If people want to voluntarily restrict their food supply to *only* murdering plants, that's swell, but they are behaving unnaturally.

    Actually I have had it. I've had it in various chilis and once had it in a Hamburger Helper-esque casserole. I am a bit of a chili snob, I must admit, but on two occasions the "vegan" nature of the chili was unknown to me, and I could tell there was something wrong with the meat. Ideally a chili should have multiple meats (preferably with different textures) so that you can experience the interplay between the two flavors. Not only did the TVP chilis not have the subtlety, but my first guess was that the meat was somewhat past its expiration.

    The hamburger helper TVP concoction was best forgotten, though due to the horror of the experience it still lingers in my mind.

    TVP has its place, I'm sure. It's a taste I could get used to in some contexts, even in chilis (in combination with real meats), but it's not going to fool anyone with an even marginally adult palette into thinking it's real beef, pork, chicken, ham, etc. (well...I suppose they might be fooled, as I was, but they'd be fooled into thinking "man, something is sure off with this meat!").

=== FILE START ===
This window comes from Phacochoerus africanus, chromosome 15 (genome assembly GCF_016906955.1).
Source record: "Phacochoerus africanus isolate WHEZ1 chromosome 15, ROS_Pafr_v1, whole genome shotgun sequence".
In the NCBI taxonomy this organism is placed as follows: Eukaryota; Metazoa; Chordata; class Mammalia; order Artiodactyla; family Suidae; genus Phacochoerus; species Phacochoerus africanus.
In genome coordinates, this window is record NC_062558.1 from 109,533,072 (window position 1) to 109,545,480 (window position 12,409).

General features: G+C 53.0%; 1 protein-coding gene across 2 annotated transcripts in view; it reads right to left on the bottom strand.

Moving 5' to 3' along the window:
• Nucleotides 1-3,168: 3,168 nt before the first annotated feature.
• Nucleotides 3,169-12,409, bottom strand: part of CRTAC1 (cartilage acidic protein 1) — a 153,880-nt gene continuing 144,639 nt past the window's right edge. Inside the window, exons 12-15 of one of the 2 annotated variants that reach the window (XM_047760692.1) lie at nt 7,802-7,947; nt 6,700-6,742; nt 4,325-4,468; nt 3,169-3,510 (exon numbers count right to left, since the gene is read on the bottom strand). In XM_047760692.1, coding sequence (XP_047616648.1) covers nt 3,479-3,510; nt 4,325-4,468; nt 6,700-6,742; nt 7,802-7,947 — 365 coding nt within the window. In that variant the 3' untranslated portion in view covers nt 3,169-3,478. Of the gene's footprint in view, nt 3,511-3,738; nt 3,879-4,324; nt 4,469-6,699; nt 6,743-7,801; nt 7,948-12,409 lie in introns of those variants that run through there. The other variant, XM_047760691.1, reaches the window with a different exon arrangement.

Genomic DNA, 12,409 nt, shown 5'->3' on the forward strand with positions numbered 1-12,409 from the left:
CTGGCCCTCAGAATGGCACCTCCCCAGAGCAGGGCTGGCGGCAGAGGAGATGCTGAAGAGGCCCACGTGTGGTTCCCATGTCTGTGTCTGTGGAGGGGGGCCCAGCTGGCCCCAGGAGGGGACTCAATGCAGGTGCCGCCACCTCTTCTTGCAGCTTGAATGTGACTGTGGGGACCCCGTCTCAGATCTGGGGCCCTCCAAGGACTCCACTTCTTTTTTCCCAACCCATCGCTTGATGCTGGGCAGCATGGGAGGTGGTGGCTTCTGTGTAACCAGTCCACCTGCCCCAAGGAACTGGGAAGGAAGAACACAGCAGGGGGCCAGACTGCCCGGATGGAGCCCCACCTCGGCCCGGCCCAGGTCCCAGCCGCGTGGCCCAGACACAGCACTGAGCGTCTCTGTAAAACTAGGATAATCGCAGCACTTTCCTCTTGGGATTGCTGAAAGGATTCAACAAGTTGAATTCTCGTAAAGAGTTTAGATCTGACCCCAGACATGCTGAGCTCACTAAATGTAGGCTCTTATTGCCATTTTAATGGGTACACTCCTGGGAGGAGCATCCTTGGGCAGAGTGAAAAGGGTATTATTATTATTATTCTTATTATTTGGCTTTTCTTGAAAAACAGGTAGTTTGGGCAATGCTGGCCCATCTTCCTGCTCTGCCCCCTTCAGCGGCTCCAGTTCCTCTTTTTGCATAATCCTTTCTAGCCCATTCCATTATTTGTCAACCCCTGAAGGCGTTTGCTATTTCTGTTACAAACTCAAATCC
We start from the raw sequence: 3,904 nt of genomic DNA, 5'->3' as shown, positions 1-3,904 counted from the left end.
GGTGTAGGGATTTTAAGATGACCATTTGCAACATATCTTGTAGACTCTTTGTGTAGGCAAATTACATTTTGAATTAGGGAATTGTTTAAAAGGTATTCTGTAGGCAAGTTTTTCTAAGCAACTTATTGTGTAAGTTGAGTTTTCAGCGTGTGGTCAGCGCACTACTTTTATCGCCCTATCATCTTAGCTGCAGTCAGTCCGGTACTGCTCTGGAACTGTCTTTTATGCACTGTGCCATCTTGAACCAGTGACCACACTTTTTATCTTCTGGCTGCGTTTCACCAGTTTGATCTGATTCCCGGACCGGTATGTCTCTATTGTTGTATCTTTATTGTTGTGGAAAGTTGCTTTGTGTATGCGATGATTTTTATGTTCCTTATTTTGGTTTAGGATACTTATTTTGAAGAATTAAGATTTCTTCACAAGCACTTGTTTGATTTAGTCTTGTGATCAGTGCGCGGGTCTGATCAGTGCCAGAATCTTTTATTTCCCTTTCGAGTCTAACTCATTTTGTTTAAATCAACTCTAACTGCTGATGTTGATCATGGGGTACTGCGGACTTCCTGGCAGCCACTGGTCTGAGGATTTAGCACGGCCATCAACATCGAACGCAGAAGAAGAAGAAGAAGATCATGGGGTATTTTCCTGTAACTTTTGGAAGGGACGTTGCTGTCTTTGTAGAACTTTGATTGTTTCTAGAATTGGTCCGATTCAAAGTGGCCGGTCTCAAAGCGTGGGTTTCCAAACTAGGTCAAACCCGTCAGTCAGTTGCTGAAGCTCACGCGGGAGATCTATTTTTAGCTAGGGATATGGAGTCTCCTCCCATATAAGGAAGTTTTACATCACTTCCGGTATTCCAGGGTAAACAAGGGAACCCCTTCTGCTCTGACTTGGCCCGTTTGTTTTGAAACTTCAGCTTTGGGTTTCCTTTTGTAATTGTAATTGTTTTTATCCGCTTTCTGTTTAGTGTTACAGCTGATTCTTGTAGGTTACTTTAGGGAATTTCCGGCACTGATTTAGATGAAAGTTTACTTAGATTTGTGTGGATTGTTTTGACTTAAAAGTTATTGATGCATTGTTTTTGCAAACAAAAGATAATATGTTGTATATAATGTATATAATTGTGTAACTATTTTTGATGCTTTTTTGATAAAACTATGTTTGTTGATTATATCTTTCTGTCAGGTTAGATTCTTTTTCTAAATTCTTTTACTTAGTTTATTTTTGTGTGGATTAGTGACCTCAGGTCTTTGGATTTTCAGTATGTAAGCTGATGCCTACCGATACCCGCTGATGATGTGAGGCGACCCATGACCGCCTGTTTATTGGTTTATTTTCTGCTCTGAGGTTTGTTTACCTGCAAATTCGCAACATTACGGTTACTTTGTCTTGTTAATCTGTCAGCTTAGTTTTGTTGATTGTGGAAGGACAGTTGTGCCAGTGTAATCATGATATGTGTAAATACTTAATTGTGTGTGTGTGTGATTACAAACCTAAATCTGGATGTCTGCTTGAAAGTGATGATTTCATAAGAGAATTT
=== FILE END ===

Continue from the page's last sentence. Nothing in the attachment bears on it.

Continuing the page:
They don't need a "guardian" either, since they are very content to have an "owner." Why incur the expense of changing the system and limiting my rights vis a vis my pets, when the pets are quite literally incapable of understanding their enhanced "rights?" Besides, how can a true animal rights proponent cotton to pet "guardianship", if it is identical to pet ownership save in a highly theoretical sense?

    You have succeeded in convincing me that this notion is absolute theoretical nonsense if your point is that I still get to have iron fisted control over their lives, but my title will have been changed.

    So, what are the differences? Would I not be allowed to make my dogs work? (For example, as sled dogs, police dogs, rescue dogs, therapy dogs, show dogs, etc.) Would I no longer be able to give them away if I decided I did not want them?

    Again, this is semantics. The only rights of "ownership" a guardian does not have with a ward are things like (i) the right to put them to work for the benefit of the Guardian, (ii) the right to sell the guardianship and (iii) under certain circumstances the ward can challenge a guardian's decisions in court. I think it's safe to say (iii) will never apply to a pet (assuming people on your side of the debate do not want to give them affirmative action admissions to law school). Taking away right (i) and (ii) just discourages dog "guardianship" which means more dogs get euthanized for failure to find a home. Congratulations. Taking away (i) further hurts the animal in most cases, because most dogs like to work.